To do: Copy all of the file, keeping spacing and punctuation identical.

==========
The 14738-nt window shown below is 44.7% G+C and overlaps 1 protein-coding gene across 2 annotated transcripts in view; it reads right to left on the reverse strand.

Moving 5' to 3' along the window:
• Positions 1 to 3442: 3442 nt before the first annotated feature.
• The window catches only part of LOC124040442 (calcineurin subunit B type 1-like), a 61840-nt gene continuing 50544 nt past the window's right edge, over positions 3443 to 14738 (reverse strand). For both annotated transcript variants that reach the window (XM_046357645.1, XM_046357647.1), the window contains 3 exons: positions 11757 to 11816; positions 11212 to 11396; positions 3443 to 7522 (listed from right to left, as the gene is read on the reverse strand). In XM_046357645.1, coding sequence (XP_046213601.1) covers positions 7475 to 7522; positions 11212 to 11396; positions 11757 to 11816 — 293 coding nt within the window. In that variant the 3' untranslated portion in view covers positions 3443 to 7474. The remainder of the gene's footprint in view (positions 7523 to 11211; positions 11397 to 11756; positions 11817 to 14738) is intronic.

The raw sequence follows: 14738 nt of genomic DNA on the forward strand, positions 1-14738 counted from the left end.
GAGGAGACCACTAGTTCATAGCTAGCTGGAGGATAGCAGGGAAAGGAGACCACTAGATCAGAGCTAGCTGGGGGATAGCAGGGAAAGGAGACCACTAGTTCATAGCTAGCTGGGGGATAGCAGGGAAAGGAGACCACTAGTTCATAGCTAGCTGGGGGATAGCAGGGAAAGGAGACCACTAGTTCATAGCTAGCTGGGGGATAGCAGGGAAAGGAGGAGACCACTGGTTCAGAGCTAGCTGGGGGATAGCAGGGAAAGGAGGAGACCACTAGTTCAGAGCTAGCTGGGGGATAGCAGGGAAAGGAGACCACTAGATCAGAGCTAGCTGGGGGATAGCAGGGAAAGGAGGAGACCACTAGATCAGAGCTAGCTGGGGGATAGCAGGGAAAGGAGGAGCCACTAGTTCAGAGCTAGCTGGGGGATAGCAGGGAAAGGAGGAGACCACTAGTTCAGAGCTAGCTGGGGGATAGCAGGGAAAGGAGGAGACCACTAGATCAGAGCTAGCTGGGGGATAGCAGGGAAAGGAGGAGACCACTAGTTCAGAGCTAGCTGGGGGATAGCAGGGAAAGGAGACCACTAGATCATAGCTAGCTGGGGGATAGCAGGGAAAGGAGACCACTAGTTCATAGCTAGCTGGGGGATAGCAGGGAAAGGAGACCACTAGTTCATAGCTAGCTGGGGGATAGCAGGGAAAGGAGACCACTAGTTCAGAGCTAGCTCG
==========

The 14738-nt window shown below is 44.7% G+C and overlaps 1 protein-coding gene across 2 annotated transcripts in view; it reads right to left on the reverse strand.

Moving 5' to 3' along the window:
• Positions 1 to 3442: 3442 nt before the first annotated feature.
• The window catches only part of LOC124040442 (calcineurin subunit B type 1-like), a 61840-nt gene continuing 50544 nt past the window's right edge, over positions 3443 to 14738 (reverse strand). For both annotated transcript variants that reach the window (XM_046357645.1, XM_046357647.1), the window contains 3 exons: positions 11757 to 11816; positions 11212 to 11396; positions 3443 to 7522 (listed from right to left, as the gene is read on the reverse strand). In XM_046357645.1, coding sequence (XP_046213601.1) covers positions 7475 to 7522; positions 11212 to 11396; positions 11757 to 11816 — 293 coding nt within the window. In that variant the 3' untranslated portion in view covers positions 3443 to 7474. The remainder of the gene's footprint in view (positions 7523 to 11211; positions 11397 to 11756; positions 11817 to 14738) is intronic.

The raw sequence follows: 14738 nt of genomic DNA on the forward strand, positions 1-14738 counted from the left end.
GAGGAGACCACTAGTTCATAGCTAGCTGGAGGATAGCAGGGAAAGGAGACCACTAGATCAGAGCTAGCTGGGGGATAGCAGGGAAAGGAGACCACTAGTTCATAGCTAGCTGGGGGATAGCAGGGAAAGGAGACCACTAGTTCATAGCTAGCTGGGGGATAGCAGGGAAAGGAGACCACTAGTTCATAGCTAGCTGGGGGATAGCAGGGAAAGGAGGAGACCACTGGTTCAGAGCTAGCTGGGGGATAGCAGGGAAAGGAGGAGACCACTAGTTCAGAGCTAGCTGGGGGATAGCAGGGAAAGGAGACCACTAGATCAGAGCTAGCTGGGGGATAGCAGGGAAAGGAGGAGACCACTAGATCAGAGCTAGCTGGGGGATAGCAGGGAAAGGAGGAGCCACTAGTTCAGAGCTAGCTGGGGGATAGCAGGGAAAGGAGGAGACCACTAGTTCAGAGCTAGCTGGGGGATAGCAGGGAAAGGAGGAGACCACTAGATCAGAGCTAGCTGGGGGATAGCAGGGAAAGGAGGAGACCACTAGTTCAGAGCTAGCTGGGGGATAGCAGGGAAAGGAGACCACTAGATCATAGCTAGCTGGGGGATAGCAGGGAAAGGAGACCACTAGTTCATAGCTAGCTGGGGGATAGCAGGGAAAGGAGACCACTAGTTCATAGCTAGCTGGGGGATAGCAGGGAAAGGAGACCACTAGTTCAGAGCTAGCTCG